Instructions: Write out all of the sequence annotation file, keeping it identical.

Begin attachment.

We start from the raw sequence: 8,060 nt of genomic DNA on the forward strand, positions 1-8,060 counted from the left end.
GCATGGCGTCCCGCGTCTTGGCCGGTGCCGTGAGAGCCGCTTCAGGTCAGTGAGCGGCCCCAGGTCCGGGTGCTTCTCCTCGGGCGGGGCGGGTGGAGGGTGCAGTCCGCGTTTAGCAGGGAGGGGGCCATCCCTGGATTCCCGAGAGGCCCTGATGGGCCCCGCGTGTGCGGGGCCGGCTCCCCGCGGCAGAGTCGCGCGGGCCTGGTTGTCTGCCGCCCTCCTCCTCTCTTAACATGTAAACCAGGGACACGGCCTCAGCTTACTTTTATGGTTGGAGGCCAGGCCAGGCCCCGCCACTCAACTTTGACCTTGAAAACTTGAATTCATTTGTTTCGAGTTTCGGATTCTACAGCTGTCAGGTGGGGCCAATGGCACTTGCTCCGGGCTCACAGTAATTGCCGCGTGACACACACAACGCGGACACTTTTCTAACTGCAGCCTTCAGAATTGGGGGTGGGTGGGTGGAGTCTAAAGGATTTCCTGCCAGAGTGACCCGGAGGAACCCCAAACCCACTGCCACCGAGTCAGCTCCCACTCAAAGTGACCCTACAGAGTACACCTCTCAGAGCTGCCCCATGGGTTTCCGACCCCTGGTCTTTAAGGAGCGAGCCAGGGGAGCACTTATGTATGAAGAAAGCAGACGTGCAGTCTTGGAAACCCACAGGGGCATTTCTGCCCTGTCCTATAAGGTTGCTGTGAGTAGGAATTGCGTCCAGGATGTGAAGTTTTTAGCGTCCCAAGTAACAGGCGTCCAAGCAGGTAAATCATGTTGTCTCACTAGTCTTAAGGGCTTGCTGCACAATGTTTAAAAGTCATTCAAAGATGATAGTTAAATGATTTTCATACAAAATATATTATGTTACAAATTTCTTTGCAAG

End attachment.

We start from the raw sequence: 8,060 nt of genomic DNA on the forward strand, positions 1-8,060 counted from the left end.
GCATGGCGTCCCGCGTCTTGGCCGGTGCCGTGAGAGCCGCTTCAGGTCAGTGAGCGGCCCCAGGTCCGGGTGCTTCTCCTCGGGCGGGGCGGGTGGAGGGTGCAGTCCGCGTTTAGCAGGGAGGGGGCCATCCCTGGATTCCCGAGAGGCCCTGATGGGCCCCGCGTGTGCGGGGCCGGCTCCCCGCGGCAGAGTCGCGCGGGCCTGGTTGTCTGCCGCCCTCCTCCTCTCTTAACATGTAAACCAGGGACACGGCCTCAGCTTACTTTTATGGTTGGAGGCCAGGCCAGGCCCCGCCACTCAACTTTGACCTTGAAAACTTGAATTCATTTGTTTCGAGTTTCGGATTCTACAGCTGTCAGGTGGGGCCAATGGCACTTGCTCCGGGCTCACAGTAATTGCCGCGTGACACACACAACGCGGACACTTTTCTAACTGCAGCCTTCAGAATTGGGGGTGGGTGGGTGGAGTCTAAAGGATTTCCTGCCAGAGTGACCCGGAGGAACCCCAAACCCACTGCCACCGAGTCAGCTCCCACTCAAAGTGACCCTACAGAGTACACCTCTCAGAGCTGCCCCATGGGTTTCCGACCCCTGGTCTTTAAGGAGCGAGCCAGGGGAGCACTTATGTATGAAGAAAGCAGACGTGCAGTCTTGGAAACCCACAGGGGCATTTCTGCCCTGTCCTATAAGGTTGCTGTGAGTAGGAATTGCGTCCAGGATGTGAAGTTTTTAGCGTCCCAAGTAACAGGCGTCCAAGCAGGTAAATCATGTTGTCTCACTAGTCTTAAGGGCTTGCTGCACAATGTTTAAAAGTCATTCAAAGATGATAGTTAAATGATTTTCATACAAAATATATTATGTTACAAATTTCTTTGCAAG